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Remote Patient Monitoring: Can It Be A Solution to a Key Healthcare Problem?

September 12, 2013
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As healthcare reform forces a reimbursement shift from the traditional fee-for-service model to the new pay-for-performance model, keeping people healthy will force healthcare providers to do things such as prevent hospital readmissions, or keep people from needing a hospital stay at all. And that will happen only if providers have some insight into what patients are doing at home.

The concept is that better chronic care management will keep costs down. If patients can manage their health better outside of the hospital, costly major medical episodes are less likely to occur. After all, Medicare will levy $227 million in penalties against hospitals in every state but one for the second round of the government’s campaign to reduce the number of patients readmitted within 30 days.

If you’ll remember, I blogged last month about how readmissions—while a cause for concern—are not as big a problem as many might think. While I genuinely believe that to be true, how to prevent readmissions is still a question that many hospitals still grapple with.

One answer might be in the form of remote patient monitoring (RPM)—a technology to enable monitoring of patients outside of conventional clinical settings—comes in. RPM is a critical piece in increasing access to care and decreasing healthcare delivery costs, and recently, many efforts have been made by healthcare systems to turn to this burgeoning technology.

For one, a new 24/7 remote monitoring system from the Mayo Clinic will improve care and shorten hospital stays for critically ill patients, according to Mayo officials. The Enhanced Critical Care program will offer monitoring of the sickest patients at six Mayo Clinic Health System hospitals in Austin, Albert Lea, Fairmont and Mankato, Minn.; and Eau Claire and La Crosse, Wis.

"It's like having an extra set of eyes on every patient," Dany Abou Abdallah, M.D., a pulmonologist and director of the critical care unit in Eau Claire, said. "With this program, operations center nurses and physicians continuously review patients' vital signs and other data. The minute they notice a potential problem, they can alert the local care team.”

The Center for Connected Health (CCH) in Boston and the Oakland, Calif.-based Center for Technology and Aging (CTA) have also collaborated on the development of a tool for analyzing the return on investment (ROI) for RPM technologies, enabling healthcare providers to evaluate the financial benefit of these technologies for patients with chronic heart disease.

The ROI Tool was developed and tested with a number of healthcare organizations participating in the CTA Diffusion Grants Program. HealthCare Partners (HCP), a large physician group practice based in southern California, used the ROI tool to quantify the value of its remote patient monitoring program for chronic obstructive pulmonary disease (COPD). Using the ROI tool, HCP’s interactive voice response program had a positive ROI of 1.3 to 1 after one year, and is projected to increase dramatically to 18.9 to 1 by year five.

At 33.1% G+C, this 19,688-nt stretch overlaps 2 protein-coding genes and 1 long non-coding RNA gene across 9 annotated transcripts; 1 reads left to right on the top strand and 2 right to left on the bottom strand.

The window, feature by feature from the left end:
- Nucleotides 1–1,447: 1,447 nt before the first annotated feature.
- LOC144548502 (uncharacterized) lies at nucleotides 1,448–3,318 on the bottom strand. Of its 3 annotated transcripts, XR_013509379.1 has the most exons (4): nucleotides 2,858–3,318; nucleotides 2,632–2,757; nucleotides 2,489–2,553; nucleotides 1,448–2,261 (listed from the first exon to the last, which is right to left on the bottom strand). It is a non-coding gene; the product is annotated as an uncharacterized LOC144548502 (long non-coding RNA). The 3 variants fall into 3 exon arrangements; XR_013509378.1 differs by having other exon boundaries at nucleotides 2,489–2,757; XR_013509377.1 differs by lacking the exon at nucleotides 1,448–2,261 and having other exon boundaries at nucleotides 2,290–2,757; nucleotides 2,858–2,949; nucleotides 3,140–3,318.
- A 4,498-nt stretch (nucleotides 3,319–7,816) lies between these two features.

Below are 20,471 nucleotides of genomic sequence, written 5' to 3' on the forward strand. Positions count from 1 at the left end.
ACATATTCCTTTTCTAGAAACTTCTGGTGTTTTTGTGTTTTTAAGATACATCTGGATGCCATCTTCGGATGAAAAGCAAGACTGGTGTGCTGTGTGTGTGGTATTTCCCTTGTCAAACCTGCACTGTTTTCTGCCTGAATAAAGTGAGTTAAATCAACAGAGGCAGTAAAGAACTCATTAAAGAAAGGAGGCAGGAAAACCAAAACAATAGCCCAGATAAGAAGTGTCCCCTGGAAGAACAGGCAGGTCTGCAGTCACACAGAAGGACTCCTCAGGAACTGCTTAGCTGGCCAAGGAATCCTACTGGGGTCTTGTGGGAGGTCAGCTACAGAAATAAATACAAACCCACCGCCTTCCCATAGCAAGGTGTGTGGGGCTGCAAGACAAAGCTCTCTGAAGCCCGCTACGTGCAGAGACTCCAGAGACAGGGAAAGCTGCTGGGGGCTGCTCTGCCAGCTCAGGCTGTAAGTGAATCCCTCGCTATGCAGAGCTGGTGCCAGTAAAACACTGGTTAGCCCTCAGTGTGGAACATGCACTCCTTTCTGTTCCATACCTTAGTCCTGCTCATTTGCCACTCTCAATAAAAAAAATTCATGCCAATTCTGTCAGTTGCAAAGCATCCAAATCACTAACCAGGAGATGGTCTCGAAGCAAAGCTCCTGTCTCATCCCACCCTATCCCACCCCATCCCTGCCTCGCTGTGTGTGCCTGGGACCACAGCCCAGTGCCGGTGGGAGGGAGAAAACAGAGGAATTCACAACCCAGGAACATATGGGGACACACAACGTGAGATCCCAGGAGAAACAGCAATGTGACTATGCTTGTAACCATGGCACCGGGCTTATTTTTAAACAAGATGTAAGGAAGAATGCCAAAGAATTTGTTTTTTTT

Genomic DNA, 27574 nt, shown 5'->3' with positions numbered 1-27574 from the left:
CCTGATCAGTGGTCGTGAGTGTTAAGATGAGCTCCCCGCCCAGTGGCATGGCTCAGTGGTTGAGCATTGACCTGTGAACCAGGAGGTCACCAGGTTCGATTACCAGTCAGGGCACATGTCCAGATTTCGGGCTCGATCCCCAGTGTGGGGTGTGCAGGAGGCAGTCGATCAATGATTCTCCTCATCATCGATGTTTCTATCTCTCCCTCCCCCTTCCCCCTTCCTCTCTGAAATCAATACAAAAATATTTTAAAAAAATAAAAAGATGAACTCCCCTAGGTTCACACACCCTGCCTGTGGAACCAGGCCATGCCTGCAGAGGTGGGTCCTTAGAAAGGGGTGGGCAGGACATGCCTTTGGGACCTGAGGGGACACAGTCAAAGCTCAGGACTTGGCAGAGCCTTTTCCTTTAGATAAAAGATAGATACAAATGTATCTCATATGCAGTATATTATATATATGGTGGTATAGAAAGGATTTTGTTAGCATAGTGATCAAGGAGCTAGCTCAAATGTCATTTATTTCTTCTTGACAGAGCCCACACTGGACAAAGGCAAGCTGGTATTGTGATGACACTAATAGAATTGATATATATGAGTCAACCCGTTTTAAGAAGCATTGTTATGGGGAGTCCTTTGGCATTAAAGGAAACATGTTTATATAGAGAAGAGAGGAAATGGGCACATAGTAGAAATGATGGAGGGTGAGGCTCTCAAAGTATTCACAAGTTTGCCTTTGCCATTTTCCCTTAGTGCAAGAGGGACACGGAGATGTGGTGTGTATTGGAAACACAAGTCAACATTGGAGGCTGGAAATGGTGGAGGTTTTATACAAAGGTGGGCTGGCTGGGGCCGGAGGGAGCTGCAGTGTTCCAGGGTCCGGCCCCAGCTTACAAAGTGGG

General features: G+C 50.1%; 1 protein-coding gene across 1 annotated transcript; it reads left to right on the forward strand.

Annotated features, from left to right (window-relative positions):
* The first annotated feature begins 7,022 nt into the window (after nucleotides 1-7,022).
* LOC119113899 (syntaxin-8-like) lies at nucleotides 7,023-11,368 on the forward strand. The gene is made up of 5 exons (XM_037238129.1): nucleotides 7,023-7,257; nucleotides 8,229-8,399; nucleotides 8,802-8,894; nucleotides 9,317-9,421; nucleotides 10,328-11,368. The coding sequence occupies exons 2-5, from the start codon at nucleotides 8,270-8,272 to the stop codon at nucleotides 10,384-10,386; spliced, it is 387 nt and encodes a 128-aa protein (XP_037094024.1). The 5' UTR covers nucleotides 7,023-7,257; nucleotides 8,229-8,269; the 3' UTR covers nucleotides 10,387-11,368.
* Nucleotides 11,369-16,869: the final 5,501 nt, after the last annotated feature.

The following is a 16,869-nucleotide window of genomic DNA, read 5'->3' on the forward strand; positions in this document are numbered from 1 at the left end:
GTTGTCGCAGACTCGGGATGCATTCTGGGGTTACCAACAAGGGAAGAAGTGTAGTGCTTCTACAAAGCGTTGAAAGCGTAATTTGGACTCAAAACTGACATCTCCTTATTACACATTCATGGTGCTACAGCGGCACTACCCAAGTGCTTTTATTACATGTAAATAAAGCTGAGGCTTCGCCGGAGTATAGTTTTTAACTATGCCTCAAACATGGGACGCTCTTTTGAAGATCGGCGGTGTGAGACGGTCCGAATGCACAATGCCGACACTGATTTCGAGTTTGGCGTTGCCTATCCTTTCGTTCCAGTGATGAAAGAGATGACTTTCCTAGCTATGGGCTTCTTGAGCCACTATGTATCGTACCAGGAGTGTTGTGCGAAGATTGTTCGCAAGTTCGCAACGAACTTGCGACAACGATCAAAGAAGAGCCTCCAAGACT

Another example is when the use of a home telemonitoring system helped reduce 30-day hospital readmission rates by 44 percent among patients with congestive heart failure, according to the Danville, Pa.-based Geisinger Health Plan's evaluation of its patient monitoring program. Geisinger's home telemonitoring system allows patients to receive scheduled calls through an interactive voice response system developed by telehealth company AMC Health. The calls ask patients about their symptoms and then store the responses online and in patients' electronic health records. The responses then are analyzed to determine whether the patient requires a follow-up visit with a nurse or case manager.

There are many more examples of RPM technologies being used, and mounting evidence points to a growing market. According to a research report from the New York City-based Kalorama Information, sales of advanced remote patient monitoring devices have risen 20 percent from the year before. The market for the devices has constantly ticked up, going from $4 billion in 2007 to $10.6 billion in 2012.

And over the next five years, remote patient monitoring will result in cost savings of up to $36 billion worldwide, according to an announcement on the mHealth market from Juniper Research. Additionally, research published in January by analyst firm Berg Insight estimated that 2.8 million patients worldwide were using a home monitoring service based on equipment with integrated connectivity at the end of 2012, and Berg predicted those number of connections would climb to 9.4 million worldwide by 2017.




Remote Patient Monitoring still requires much work to turn it into an effective clinical tool. The article in JMIR accurately points to the inadequacies in most of the studies done to demonstrate its effectiveness. These studies have been often been flawed and lacked the statistical power to demonstrate value.
In contrast the marketing reports which espouse huge numbers and unlimited clinical value seem to be predominantly driven by the imaginations of their authors and designed to drive the VC community to invest in RPM startups.
Whilst I believe RPM has great potential it needs to be developed as a clinical tool not a technology demonstration.

Dr George Margelis

Thanks for the comment, Dr. Margelis! I agree with you that market reports can be misleading--I hope you didn't think that was the focus of my post! While there are still challenges to be met, I also agree that RPM has incredible potential as a clinical tool, as seen in several of the examples I gave. Remote monitoring is effective because it alerts physicians of a problem before patients end up in the ER.